Skills shortage to cost small businesses £145,000 in the next year

The current skill shortage has encouraged business leaders to upskill their teams and avoid rising costs associated with lower productivity.

The UK’s skills shortage will cost small and medium-sized businesses £145,000 on average in the next year, according to an independent study from Robert Half UK.

That figure is expected to rise to £318,000 in the next five years.

The skills gap – the difference in skills required within a business or organisation and the actual skills the workforce of the organisation has – is part of the reason that the UK has the lowest productivity among the G7.

Macro challenges like a shrinking talent pool due to Brexit, increased digitalisation and economic influences are behind the widening skills gap. They’re also stifling innovation and preventing SMEs from entering new markets.

Essential skills that are needed to help close the gap include data analysis and digital skills as well as softer skills such as resilience, adaptability to change and critical thinking.

The research, commissioned by Robert Half’s 2020 Salary Guide, highlights that SMEs are worried about the potential impact of macroeconomic events on the skills gap in their businesses.

Negative impactPositive impactNo impact
General Election pre-202015pc26pc47pc
Digitalisation/Industry 4.012pc44pc32pc

Three in five (59pc) said that a recession would negatively impact their business, followed by Brexit (47pc). A quarter of SMEs (26pc) said that Brexit wouldn’t have any impact on their skills gap and almost half (47pc) said the same thing about a General Election before 2020.

What are business leaders doing to tackle the skills shortage?

The majority (94pc) of CFOs believe they need to develop the resilience of their teams to ensure that staff continue to thrive in the current geo-political climate.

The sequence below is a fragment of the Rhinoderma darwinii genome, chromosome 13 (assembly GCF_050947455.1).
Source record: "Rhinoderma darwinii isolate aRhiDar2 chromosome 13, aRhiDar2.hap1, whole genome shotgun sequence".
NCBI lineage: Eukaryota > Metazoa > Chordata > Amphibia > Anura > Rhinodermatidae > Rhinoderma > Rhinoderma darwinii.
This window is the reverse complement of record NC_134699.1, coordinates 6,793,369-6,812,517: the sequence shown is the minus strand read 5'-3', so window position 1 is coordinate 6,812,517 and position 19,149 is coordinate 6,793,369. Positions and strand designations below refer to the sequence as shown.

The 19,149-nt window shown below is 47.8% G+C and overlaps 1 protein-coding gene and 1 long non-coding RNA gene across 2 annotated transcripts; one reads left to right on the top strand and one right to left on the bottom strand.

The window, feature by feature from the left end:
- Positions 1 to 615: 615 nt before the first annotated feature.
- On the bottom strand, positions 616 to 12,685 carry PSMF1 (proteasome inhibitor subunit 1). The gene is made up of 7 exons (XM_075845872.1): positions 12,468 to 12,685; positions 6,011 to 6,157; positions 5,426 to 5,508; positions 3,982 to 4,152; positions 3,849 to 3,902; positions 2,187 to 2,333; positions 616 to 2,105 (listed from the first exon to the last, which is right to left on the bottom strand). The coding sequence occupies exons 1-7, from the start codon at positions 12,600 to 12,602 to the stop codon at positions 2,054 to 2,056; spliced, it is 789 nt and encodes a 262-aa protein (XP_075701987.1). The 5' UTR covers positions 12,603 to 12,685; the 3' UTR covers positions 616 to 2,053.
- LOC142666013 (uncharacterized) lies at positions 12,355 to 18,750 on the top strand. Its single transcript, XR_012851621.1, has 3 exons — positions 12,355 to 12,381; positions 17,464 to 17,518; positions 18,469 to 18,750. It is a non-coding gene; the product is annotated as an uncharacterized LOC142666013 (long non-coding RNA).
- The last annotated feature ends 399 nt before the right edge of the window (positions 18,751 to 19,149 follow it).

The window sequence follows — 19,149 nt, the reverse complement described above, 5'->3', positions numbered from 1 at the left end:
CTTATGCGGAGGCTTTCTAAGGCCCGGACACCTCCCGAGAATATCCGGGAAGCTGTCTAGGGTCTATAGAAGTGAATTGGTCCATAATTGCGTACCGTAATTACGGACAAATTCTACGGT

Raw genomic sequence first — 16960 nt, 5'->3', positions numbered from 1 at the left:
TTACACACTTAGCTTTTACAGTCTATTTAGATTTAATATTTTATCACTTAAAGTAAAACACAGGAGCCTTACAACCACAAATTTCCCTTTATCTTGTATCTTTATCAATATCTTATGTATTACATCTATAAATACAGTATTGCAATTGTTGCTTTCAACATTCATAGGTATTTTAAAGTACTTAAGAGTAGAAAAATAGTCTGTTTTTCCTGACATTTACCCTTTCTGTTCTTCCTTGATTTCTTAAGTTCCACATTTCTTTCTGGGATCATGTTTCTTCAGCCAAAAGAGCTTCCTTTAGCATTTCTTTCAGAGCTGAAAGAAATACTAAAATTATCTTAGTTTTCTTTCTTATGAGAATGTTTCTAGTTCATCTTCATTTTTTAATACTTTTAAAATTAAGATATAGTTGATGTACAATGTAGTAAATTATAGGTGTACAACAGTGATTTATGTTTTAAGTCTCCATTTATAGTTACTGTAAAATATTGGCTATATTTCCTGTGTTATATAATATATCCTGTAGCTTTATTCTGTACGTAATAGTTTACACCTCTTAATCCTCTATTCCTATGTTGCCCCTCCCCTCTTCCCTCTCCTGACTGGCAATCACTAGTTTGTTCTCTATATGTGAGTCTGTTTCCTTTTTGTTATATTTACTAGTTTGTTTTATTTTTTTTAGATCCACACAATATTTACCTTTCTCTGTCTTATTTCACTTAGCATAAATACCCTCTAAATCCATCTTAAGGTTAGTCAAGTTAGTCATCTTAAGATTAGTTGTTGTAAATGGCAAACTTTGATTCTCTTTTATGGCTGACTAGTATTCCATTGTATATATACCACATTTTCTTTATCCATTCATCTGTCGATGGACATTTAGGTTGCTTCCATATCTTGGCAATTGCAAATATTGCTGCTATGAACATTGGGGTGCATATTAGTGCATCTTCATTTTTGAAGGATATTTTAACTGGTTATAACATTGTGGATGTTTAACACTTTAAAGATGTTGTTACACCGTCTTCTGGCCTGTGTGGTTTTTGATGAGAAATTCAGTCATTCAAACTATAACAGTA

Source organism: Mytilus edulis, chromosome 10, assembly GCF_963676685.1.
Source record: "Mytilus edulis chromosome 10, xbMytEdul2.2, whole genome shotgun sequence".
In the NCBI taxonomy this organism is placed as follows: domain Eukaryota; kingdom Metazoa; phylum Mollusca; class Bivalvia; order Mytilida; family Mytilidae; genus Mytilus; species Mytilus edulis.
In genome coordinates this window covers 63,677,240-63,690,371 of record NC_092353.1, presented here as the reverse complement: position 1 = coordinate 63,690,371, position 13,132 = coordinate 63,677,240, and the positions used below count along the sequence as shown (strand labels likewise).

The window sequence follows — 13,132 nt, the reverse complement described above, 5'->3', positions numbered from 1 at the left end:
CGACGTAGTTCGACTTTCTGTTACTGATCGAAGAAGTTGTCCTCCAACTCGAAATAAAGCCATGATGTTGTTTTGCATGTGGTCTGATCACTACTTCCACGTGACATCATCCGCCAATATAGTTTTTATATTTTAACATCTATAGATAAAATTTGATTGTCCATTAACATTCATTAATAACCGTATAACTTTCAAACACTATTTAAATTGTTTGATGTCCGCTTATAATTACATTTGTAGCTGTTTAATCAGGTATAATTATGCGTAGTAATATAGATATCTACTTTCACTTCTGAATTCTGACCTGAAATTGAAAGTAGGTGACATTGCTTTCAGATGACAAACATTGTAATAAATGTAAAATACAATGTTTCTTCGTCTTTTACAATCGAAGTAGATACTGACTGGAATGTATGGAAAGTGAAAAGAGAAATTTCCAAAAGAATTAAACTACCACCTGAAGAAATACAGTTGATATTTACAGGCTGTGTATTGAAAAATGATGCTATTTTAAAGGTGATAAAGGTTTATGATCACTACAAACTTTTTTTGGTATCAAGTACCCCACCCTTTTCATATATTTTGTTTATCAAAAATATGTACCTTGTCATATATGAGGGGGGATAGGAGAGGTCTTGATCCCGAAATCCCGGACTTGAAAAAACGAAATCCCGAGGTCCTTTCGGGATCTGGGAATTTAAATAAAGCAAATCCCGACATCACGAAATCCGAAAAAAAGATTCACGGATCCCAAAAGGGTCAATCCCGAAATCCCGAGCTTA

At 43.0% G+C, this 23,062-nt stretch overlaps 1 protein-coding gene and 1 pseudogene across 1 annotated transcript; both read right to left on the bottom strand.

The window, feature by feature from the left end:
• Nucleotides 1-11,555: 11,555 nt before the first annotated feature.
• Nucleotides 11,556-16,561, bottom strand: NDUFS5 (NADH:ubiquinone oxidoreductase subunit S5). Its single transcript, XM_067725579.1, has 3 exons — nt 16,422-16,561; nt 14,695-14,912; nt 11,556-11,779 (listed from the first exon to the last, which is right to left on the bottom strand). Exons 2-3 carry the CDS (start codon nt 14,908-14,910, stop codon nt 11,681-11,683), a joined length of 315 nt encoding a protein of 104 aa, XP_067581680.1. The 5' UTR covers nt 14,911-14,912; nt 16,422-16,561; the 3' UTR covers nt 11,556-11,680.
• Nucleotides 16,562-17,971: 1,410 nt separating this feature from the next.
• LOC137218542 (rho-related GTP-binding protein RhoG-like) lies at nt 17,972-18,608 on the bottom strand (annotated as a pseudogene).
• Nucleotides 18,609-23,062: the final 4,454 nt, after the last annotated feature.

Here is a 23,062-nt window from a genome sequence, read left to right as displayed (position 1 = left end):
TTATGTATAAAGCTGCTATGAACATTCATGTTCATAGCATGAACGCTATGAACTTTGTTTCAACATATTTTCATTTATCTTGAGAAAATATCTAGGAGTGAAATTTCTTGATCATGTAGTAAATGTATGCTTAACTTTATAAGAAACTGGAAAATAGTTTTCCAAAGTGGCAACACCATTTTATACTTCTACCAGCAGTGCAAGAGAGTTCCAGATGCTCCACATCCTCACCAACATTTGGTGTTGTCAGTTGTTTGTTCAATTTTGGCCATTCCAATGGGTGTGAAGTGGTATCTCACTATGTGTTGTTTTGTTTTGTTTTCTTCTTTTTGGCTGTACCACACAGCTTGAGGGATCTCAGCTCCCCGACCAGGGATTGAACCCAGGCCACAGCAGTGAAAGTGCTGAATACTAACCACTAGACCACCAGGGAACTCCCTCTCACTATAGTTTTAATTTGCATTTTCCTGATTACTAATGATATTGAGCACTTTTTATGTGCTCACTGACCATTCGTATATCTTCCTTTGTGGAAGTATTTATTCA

Almost two thirds (63pc) of business owners intend to train and upskill existing staff while 42pc are planning to hire permanent staff and 27pc are hiring temporary staff.

Constant change and skills shortages have also encouraged SMEs to consider a more flexible recruitment model. Seven in ten business leaders believe that change can be successfully managed using a mix of permanent, interim and temporary employees. Around three quarters (74pc) plan to use temporary workers to upskill existing teams.

Matt Weston, managing director of Robert Half UK, commented: “The nation is gripped by the current skills shortage. The desired skills remain specialist which means those who possess them are in demand. The resulting war for talent could cause even more headaches for SMEs.

“For SMEs, the priority for the next year should be identifying and filling gaps within their organisation. Training and development initiatives, with a focus on upskilling existing staff, are the obvious starting point. At a time when change is the only constant, adaptability and resilience will be the key soft skills to develop.

“The solution to the war for talent is a blend of permanent, temporary and interim employees.”

Read more

Bridging the Brexit skills gap

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Anna Jordan

Anna is Senior Reporter, covering topics affecting SMEs such as grant funding, managing employees and the day-to-day running of a business.

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